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So, I Wrote My First Adventure

I’d heard pretty good things about Storytelling Collective’s Write Your First Adventure (WYFA) course.

It promised to give you all the guidance, tips and motivation to create a scenario for a tabletop roleplaying game in 30 days.

It did that. And it did a lot more (for me, at least.)

It has successfully reignited my creative spark, and set me off on what I plan and hope to be a long path.

So, what is it?

Storytelling Collective have been around for a while, and aim to educate and inspire creatives, particularly those in the tabletop roleplaying game field. They offer many and varied courses, but the WYFA course is their flagship.

Previously, the WYFA course has mainly focused on all things D&D, but their most recent offering included a Chaosium path, with tailored learning and modules for Call of Cthulhu and Runequest.

That clinched it for me. I love Call of Cthulhu (and I am embarking on a love affair with Runequest too), and the thought of applying that #nanowrimo style creative discipline to writing a Cthulhu scenario was hard to resist.

So, how does it work?

Enrolling in the course gave access to a whole slew of useful and informative ’onboarding’ articles, then – starting 1 July – a daily drip feed of blog post-style modules taking students through planning, outlining, narrative design and the like, all the way through to advice on formatting, layout and publishing.

Output from an early lesson

It was a lot to take in, and an ambitious program. But by adopting a slow release of new information on a daily basis, the WYFA course content didn’t overwhelm: instead it gave the blocks to build something in a structured and intuitive way that – for me and the dozens of others who have successfully completed it – resulted in a finished product.

The modules themselves weren’t interactive, and there was little in the way of non-textual content. But it was accompanied by an extremely active Discord channel, where the course coordinators (thanks especially to Kage, Ashley and Nick) were just about always on hand to answer questions, and fellow students could share the ups & downs of the creative process.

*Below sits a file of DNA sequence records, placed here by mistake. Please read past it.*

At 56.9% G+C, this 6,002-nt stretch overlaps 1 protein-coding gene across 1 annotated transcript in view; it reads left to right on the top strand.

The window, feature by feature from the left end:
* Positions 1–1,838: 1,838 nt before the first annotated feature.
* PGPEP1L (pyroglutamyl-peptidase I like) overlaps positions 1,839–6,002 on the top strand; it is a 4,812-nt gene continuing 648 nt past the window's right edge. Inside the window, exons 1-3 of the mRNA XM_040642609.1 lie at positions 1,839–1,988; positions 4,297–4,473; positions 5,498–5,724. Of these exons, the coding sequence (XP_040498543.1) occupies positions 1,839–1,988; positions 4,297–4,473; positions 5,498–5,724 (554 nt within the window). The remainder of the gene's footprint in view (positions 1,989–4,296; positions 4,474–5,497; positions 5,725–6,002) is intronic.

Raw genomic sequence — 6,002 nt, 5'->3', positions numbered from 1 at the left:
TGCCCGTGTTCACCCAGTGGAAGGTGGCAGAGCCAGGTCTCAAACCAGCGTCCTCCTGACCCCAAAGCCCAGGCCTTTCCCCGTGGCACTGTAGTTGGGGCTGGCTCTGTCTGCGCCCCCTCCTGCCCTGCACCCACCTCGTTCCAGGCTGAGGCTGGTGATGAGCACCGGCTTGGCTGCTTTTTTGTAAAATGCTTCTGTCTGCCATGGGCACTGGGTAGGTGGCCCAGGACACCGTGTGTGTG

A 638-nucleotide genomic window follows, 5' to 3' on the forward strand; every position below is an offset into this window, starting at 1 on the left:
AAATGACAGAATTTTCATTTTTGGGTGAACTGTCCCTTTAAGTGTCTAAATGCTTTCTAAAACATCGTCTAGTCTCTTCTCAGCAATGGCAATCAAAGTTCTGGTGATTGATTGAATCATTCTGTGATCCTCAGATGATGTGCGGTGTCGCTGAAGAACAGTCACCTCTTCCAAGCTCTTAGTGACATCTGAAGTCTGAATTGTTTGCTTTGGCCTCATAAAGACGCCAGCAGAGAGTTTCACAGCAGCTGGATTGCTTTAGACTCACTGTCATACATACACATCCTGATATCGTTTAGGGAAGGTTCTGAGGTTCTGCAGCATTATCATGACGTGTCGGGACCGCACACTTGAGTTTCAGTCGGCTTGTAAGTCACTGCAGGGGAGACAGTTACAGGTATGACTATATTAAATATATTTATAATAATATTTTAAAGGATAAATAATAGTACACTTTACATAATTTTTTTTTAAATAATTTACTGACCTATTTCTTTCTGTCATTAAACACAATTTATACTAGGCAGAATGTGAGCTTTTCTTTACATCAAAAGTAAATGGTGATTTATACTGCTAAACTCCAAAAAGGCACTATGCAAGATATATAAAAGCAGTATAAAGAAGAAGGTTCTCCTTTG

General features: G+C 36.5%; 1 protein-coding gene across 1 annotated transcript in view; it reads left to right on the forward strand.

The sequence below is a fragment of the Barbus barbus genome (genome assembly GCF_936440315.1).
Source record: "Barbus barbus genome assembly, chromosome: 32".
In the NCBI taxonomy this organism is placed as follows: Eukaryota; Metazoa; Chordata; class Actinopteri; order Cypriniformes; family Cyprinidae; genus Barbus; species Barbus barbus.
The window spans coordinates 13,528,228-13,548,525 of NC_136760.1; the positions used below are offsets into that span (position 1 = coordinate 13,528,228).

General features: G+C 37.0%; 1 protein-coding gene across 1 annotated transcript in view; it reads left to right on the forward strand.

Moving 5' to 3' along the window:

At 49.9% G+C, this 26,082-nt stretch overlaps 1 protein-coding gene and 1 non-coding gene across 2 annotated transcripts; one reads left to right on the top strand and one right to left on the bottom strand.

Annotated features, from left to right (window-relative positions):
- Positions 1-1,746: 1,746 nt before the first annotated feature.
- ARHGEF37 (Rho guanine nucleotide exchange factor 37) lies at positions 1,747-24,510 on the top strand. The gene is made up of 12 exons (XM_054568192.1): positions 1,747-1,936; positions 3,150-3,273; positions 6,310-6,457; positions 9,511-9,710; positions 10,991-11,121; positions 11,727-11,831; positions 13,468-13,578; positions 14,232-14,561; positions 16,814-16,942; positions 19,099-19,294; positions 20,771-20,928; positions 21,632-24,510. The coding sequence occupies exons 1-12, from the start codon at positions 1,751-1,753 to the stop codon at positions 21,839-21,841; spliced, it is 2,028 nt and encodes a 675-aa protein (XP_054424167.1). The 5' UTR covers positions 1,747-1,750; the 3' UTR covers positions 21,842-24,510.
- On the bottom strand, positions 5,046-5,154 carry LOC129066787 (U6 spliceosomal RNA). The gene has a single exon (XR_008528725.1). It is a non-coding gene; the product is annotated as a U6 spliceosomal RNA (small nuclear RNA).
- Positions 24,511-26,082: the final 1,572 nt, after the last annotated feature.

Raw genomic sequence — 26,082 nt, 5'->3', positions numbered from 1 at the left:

The Discord worked superbly for me, and I’ve met and since continued to collaborate with other fledgling authors of cosmic horror since the course officially completed on 31 July.

So, what did I make?

I made this.

A fully designed and published 50-page Call of Cthulhu scenario set in 1920s Edinburgh.

Is it the best scenario ever?

Of course it’s not. It’s probably a bit too long, a little convoluted, and things could generally be clearer and tighter had I taken longer to create it.

But am I proud of it?

You bet your dang tootin’ Sanity I am.

I made it, from nothing, in a month. It’s already live on DriveThruRPG and has already sold some copies. It’s a real thing, out there in the real world, and without me it wouldn’t exist.

I’d almost forgotten how that sense of creative fulfilment felt.

And it’s also given me the drive to create more. I’ve already finished the draft of my second Cthulhu scenario, and I have seeds written for another eight.

I want to learn, get better, publish more and give something back in whatever way I can to this hobby I adore.

And it’s given me a renewed sense of creative purpose that has been dormant for so long I thought it had expired.

And for that, I am eternally grateful to Storytelling Collective and everyone I met on the way.

3 replies on “So, I Wrote My First Adventure”

Good for you! The hardest thing in the world is to get it on paper. The next hardest is to get it “out there”. Such perseverance should be rewarded, so I’m off to go buy a copy!

Well, this post has certainly inspired me to take part in the next course!

I saw Michael O’Briens post on the Chaosium blog which lead me here, glad it did!

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